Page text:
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Butterflies of the World by Valerio Sbordoni and Saverio Forestiero (Times Books: $39.95; 312 pp.)

April 13, 1986|David M. Graber | Graber is a research biologist with the National Park Service

One of the sad side-effects of this increasingly paved and polluted planet has been the decline of butterflies. Collectors, who could once swing their nets with great success in suburban gardens, now must content themselves with meager assemblages or mount expeditions to less sprayed and settled country.

On the other hand, the hobby of lepidoptery and the modern synthesis of biological sciences have rediscovered one another. There is still much to be learned of the physiology, ecology, even the distribution of these best beloved of insects. In turn, because they are numerous and visible, butterflies have provided tests for many of the key theories of modern biology while serendipitously inspiring new avenues of investigation. They even serve as excellent monitors of environmental health.

"Butterflies of the World" is handsome evidence that both hobby and science have been enriched by the interchange. It is a remarkable book, quite off the beaten literary path in a number of successful ways. It was written, illustrated and printed by Italians. The book is solidly bound, oversized, on heavy, coated stock. The illustrations are mostly watercolor paintings, comprising fully half the volume. And the authors, both theoretical zoologists, have been translated gracefully from the Italian.

"Butterflies of the World" was designed to seduce the layman: The dazzling array of illustrations invites browsing, provokes curiosity, and leads inexorably to a read of what turns out to be clear and energetic prose. But then . . . what appears superficially to be a lovely book about butterflies reveals its true colors: Sbordoni and Forestiero have produced a comprehensive biology of Lepidoptera certainly the equal of a good college course on the subject.

For example, the authors explore the fascinating business of aposematic--or warning--patterns and coloration, and of mimicry in the butterfly world, in which several unrelated species closely resemble one another. Sometimes this is Batesian mimicry, when an edible species resembles one that is inedible, and so derives protection therefrom. More exciting is Muellerian mimicry, which usually occurs in tropical forests that contain many uncommon species. There, several different inedible butterfly species mimic one another, presumably to reinforce the 'Don't eat me!' signal to potential predators. The signals themselves are the bright colors and striking patterns we find so attractive. Sometimes bright eyespots and wing displays are kept hidden until a predator is about to strike; the sudden flash often startles or disorients, and its owner is able to make his escape.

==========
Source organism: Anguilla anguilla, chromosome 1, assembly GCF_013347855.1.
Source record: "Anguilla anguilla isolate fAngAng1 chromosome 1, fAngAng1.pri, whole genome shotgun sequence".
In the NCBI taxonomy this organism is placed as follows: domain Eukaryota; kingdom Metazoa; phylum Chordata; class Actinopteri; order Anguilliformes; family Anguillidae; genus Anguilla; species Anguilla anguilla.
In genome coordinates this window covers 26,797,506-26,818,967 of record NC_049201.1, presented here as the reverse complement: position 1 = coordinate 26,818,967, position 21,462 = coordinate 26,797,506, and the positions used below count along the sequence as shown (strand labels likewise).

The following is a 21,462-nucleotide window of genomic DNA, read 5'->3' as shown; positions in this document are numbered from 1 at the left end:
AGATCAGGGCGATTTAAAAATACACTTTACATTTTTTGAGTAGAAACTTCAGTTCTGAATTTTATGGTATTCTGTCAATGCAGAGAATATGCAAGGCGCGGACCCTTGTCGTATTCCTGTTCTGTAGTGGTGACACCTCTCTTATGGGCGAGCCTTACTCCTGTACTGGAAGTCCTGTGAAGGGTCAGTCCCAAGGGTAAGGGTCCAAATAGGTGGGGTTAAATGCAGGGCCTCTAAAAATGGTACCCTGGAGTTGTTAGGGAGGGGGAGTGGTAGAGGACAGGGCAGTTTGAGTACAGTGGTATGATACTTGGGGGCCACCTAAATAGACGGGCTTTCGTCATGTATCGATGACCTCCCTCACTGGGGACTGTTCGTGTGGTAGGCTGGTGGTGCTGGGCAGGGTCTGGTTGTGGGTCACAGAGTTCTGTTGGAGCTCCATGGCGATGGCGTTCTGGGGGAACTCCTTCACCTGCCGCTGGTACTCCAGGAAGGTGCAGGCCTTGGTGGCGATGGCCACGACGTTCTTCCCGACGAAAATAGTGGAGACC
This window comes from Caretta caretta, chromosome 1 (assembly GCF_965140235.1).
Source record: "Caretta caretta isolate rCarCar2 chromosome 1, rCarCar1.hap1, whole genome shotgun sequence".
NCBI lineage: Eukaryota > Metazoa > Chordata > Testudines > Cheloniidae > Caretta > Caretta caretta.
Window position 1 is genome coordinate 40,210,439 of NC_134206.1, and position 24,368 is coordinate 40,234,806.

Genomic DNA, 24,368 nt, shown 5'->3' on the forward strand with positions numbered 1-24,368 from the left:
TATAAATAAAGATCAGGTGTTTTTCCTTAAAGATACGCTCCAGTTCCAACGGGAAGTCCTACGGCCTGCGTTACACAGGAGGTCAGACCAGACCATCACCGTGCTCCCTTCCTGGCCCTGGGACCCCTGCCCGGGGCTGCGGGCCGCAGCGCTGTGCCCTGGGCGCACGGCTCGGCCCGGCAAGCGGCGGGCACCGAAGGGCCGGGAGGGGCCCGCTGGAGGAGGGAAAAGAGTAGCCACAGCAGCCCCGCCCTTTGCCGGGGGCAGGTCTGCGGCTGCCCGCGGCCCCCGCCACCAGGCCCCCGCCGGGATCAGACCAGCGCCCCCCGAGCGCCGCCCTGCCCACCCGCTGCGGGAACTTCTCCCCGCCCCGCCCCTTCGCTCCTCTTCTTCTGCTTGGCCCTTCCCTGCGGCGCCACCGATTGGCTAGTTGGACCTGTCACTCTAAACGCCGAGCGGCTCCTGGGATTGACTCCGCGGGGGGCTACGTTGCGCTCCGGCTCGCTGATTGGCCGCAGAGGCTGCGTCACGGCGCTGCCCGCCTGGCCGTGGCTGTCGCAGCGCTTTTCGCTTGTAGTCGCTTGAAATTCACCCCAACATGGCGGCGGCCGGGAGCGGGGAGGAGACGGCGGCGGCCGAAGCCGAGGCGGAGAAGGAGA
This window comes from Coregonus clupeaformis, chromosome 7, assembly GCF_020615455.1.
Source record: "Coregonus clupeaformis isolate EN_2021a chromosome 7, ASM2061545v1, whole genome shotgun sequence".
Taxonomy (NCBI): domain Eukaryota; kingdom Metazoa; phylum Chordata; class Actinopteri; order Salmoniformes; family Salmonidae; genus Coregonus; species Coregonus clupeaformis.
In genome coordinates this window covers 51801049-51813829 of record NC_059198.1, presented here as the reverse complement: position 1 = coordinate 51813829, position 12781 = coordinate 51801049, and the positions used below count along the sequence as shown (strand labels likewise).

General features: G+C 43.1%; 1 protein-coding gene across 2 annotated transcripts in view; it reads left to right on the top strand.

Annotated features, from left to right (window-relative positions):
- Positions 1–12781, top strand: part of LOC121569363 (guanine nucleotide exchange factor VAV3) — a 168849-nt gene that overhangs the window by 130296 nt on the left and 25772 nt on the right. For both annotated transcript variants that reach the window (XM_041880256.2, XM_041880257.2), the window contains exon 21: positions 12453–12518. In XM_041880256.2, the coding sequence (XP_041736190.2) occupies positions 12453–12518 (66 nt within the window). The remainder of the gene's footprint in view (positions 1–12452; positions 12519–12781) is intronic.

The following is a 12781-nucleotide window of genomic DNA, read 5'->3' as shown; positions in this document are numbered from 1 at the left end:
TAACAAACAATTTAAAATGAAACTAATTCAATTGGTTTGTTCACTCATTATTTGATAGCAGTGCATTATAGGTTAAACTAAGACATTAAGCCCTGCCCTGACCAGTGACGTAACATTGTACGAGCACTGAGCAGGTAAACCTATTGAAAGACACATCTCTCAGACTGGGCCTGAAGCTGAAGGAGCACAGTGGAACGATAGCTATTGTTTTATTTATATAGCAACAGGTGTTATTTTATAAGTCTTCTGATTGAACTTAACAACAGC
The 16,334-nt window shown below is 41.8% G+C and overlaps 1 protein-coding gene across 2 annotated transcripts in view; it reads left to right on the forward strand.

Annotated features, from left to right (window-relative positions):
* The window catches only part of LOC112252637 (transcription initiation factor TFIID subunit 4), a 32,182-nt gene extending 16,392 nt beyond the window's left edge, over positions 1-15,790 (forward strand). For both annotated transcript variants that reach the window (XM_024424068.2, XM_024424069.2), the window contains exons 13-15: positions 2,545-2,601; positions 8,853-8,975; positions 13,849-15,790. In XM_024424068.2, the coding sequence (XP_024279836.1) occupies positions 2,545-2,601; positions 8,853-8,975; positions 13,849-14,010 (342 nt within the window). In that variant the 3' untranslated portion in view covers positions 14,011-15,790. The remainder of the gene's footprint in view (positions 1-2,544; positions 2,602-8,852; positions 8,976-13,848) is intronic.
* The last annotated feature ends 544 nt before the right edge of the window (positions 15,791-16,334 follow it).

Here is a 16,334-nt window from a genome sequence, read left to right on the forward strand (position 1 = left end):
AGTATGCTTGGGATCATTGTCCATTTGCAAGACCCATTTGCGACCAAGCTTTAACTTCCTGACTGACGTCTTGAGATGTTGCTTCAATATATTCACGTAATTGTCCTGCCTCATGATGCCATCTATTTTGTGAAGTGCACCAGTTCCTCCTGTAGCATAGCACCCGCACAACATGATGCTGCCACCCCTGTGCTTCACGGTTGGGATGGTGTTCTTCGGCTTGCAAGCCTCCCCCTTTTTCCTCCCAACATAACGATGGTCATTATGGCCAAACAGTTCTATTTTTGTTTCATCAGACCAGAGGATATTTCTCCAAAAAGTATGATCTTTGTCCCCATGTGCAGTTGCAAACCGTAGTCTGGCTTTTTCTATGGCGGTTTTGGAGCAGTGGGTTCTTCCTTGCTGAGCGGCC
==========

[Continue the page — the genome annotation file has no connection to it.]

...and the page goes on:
Of course, many butterflies and moths use their markings as disguise or concealment, resembling--at rest--leaves, twigs, even bird droppings! All of these strategems are, of course, beautifully illustrated with examples from all over the world, and clever black-and-white keys with detailed annotations for each color plate. Better yet, the mechanisms behind these tricks of the trade are explained.

True to the title, this book contains a systematic survey of the moth and butterfly families of the world. Typical examples of each family are illustrated along with diagnoses of families and orders. The pictures are nice, but such a taxonomy is of interest primarily to lepidopterists, amateur or otherwise. Another chapter offers an "ecological distribution," which explains why the numbers of species and the size of individuals in tropical forests is so much greater than for temperate or arctic biomes, and why butterflies in one habitat feed exclusively on one species of plant, while those in another are more catholic in their tastes. Yet a third section looks at the geographical distribution of Lepidoptera, demonstrating clearly and cleverly how physical barriers such as mountains and oceans regulate dispersal and colonization; why butterflies in one place are sedentary and those in another migrate great distances.

Of greatest delight to this biologist, though, are the frequent excursions into odd corners of ecology, behavior, evolution, and the linkages among those three that illustrate so well how nature repeats the same lessons again and again, for butterflies, for beasts, for humankind. Did you know there is a vampire moth and several troglodytic species, while some butterflies feed on dung? That species are gregarious, living in great colonies, while others are solitary and ornery to their own kind? Whether it is in courtship, defense of territory, or adaptations to local environmental conditions, you can see bits of ourselves in these fragile and short-lived sprites.

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